Globally, especially in advanced economies, mortgage and homeownership have chicken and egg relationship with mortgage being the surest and most convenient route to homeownership. But mortgage has not been a success story in Nigeria despite the country’s huge population which should have been a growth catalyst.
Consistent with its mandate to increase liquidity in the mortgage system and lower interest rate, the Nigerian Mortgage Refinance Company (NMRC), which is government’s latest effort at growing the mortgage system, has visited the capital market twice to raise funds. As at December 2018, it has raised N18 billion with which it refinanced loans of some primary mortgage banks (PMBs).
Expectation was that the refinancing of an estimated 1,045 loans presented by about 12 benefiting PMBs would create significant impact on both the mortgage and housing sectors in terms of increased loan disbursement to home seekers and a rise in homeownership level.
But that has not happened and is not happening, meaning that there is something fundamentally wrong with the mortgage system. While operators complain of difficult business environment and macro-economic issues, citing high interest rate and unaffordable property prices, it is not hard to see the downsides of the entire mortgage system.
Besides the opaqueness or lack of clarity, growth in the mortgage system in Nigeria is also clogged by lack of accessibility and affordability. In terms of clarity, there is no unified system. There is no known government-backed mortgage rate which the mortgage banks have to buy into or a mortgage standard or process which the banks have to fit into.
The basic principles of mortgage is that a loan seeker must have steady income and in gainful employment. He must be able to provide income in multiples for the property that he seeks to buy. But the challenge of job insecurity and low income level remain such that mortgage lenders are hesitant in advancing loans to workers especially the low income earners who need the loans most.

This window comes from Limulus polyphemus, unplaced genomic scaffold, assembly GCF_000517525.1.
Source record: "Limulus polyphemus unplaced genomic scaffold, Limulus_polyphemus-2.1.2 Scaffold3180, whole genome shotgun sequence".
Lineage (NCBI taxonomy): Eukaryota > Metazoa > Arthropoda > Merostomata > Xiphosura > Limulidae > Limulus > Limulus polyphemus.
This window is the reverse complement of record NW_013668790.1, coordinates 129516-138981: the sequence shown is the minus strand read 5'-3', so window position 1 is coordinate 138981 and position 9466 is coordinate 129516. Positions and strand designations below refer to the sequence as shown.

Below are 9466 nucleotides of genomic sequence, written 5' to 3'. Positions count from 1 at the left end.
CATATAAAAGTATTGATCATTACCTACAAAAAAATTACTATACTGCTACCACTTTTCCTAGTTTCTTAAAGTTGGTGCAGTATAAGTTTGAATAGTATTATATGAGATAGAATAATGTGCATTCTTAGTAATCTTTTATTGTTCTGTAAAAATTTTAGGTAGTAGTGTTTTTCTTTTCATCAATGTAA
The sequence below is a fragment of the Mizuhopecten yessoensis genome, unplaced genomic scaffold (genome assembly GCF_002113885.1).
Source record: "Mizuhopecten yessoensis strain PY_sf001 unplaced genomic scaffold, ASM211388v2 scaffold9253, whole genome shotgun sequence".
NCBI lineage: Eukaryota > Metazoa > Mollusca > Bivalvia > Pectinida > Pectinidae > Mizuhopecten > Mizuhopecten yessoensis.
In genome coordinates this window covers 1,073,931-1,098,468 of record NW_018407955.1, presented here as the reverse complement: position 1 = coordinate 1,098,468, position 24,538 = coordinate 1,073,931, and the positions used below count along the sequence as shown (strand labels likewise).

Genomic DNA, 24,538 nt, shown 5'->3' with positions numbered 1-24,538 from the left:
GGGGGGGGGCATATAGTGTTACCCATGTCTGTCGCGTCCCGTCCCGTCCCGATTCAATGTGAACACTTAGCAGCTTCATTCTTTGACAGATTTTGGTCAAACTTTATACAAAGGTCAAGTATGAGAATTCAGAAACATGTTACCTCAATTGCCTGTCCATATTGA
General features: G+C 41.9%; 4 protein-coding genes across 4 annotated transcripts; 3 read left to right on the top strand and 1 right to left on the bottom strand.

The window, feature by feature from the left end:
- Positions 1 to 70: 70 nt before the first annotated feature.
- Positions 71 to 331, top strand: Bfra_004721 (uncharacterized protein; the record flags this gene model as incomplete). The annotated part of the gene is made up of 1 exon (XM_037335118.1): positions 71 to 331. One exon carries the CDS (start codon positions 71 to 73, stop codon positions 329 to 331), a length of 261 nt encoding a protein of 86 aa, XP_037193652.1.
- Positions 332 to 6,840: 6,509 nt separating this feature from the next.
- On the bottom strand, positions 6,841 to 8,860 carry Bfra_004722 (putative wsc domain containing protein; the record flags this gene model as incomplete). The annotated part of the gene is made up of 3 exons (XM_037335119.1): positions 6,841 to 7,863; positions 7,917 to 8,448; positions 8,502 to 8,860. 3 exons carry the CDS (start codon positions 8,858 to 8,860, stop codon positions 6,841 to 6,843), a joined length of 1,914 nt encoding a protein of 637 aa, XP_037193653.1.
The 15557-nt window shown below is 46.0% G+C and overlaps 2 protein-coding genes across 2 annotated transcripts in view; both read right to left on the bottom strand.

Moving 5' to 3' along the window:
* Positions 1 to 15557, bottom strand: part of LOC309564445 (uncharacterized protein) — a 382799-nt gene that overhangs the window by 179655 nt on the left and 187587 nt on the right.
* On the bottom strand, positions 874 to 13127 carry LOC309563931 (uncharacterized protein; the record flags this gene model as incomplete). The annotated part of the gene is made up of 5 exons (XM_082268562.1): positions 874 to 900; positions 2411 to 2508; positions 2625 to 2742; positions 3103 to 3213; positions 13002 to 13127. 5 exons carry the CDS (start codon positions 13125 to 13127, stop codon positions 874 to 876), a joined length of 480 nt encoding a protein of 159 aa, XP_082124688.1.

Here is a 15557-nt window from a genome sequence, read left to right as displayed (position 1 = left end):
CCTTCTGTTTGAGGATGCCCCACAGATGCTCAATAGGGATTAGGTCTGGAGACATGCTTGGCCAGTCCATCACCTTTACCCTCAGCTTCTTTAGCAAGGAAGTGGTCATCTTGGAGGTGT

Sustainable mortgage models are, therefore, needed not only to jumpstart growth in the fledgling system, but also to bridge the country’s deepening housing gap. The Singaporean model which involves creating a pool of funds into which everybody contributes monthly and from which everybody borrows to buy a flat or house is a good way to go.
This model succeeded not by magic but because the government, under Lee Kuan Yew, the country’s first Prime Minister, was determined, through a deliberate policy, to make that model work.
The model, apart from creating jobs and transforming huge swathes of urban sprawls and slums into well-planned cities as it did in Singapore, it also has the potential to grow the economy. Singapore was a poor island in Southeast Asia, but evolved from a third to first world economy between 1965 and 2000 just because of this and similar policies.
Implementing this model in Nigeria would simply require remodeling or re-engineering the already existing but largely flawed National Housing Fund (NHF) which gives, where it works, single digit interest rate and longer repayment period of between 20 and 30 years, depending on the age of the subscriber.
Setting up a body that subsidises mortgage like the building society in England is another good approach to mortgage growth in Nigeria. This delivers mortgage either through banks or by itself.
It is possible to start changing the narrative in the Nigerian mortgage system by adopting models that work in other economies but this would require strong institutions and determination. This means that legislations around mortgage has to be fine-tuned, implemented and advertised so that people can access it.